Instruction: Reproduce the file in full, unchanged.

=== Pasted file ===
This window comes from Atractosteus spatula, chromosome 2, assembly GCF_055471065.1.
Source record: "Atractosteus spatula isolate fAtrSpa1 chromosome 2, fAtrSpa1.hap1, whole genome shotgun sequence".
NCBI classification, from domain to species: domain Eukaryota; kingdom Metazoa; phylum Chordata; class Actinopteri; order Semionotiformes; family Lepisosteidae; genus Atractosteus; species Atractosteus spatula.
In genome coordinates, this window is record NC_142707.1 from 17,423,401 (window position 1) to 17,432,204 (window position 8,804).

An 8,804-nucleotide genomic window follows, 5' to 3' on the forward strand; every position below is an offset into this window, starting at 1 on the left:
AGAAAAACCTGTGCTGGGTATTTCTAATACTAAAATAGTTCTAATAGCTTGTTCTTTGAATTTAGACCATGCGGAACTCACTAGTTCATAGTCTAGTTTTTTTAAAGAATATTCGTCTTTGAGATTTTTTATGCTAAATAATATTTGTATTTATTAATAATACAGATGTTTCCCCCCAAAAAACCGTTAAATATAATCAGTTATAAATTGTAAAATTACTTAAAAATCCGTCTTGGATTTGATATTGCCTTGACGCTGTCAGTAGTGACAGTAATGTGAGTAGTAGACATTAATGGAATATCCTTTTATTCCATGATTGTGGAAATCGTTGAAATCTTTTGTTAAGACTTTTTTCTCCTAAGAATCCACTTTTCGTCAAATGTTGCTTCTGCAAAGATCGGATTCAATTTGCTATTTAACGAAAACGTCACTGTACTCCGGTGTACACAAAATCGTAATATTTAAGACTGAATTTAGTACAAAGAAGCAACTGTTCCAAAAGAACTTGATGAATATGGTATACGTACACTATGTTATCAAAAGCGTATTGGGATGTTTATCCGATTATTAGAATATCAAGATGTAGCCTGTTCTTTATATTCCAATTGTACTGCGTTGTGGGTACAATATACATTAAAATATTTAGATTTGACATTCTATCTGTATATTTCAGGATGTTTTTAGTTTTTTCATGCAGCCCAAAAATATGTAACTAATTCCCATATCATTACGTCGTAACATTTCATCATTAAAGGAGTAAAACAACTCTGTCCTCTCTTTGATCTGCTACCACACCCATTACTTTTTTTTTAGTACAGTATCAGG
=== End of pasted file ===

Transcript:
This window comes from Atractosteus spatula, chromosome 2, assembly GCF_055471065.1.
Source record: "Atractosteus spatula isolate fAtrSpa1 chromosome 2, fAtrSpa1.hap1, whole genome shotgun sequence".
NCBI classification, from domain to species: domain Eukaryota; kingdom Metazoa; phylum Chordata; class Actinopteri; order Semionotiformes; family Lepisosteidae; genus Atractosteus; species Atractosteus spatula.
In genome coordinates, this window is record NC_142707.1 from 17,423,401 (window position 1) to 17,432,204 (window position 8,804).

An 8,804-nucleotide genomic window follows, 5' to 3' on the forward strand; every position below is an offset into this window, starting at 1 on the left:
AGAAAAACCTGTGCTGGGTATTTCTAATACTAAAATAGTTCTAATAGCTTGTTCTTTGAATTTAGACCATGCGGAACTCACTAGTTCATAGTCTAGTTTTTTTAAAGAATATTCGTCTTTGAGATTTTTTATGCTAAATAATATTTGTATTTATTAATAATACAGATGTTTCCCCCCAAAAAACCGTTAAATATAATCAGTTATAAATTGTAAAATTACTTAAAAATCCGTCTTGGATTTGATATTGCCTTGACGCTGTCAGTAGTGACAGTAATGTGAGTAGTAGACATTAATGGAATATCCTTTTATTCCATGATTGTGGAAATCGTTGAAATCTTTTGTTAAGACTTTTTTCTCCTAAGAATCCACTTTTCGTCAAATGTTGCTTCTGCAAAGATCGGATTCAATTTGCTATTTAACGAAAACGTCACTGTACTCCGGTGTACACAAAATCGTAATATTTAAGACTGAATTTAGTACAAAGAAGCAACTGTTCCAAAAGAACTTGATGAATATGGTATACGTACACTATGTTATCAAAAGCGTATTGGGATGTTTATCCGATTATTAGAATATCAAGATGTAGCCTGTTCTTTATATTCCAATTGTACTGCGTTGTGGGTACAATATACATTAAAATATTTAGATTTGACATTCTATCTGTATATTTCAGGATGTTTTTAGTTTTTTCATGCAGCCCAAAAATATGTAACTAATTCCCATATCATTACGTCGTAACATTTCATCATTAAAGGAGTAAAACAACTCTGTCCTCTCTTTGATCTGCTACCACACCCATTACTTTTTTTTTAGTACAGTATCAGG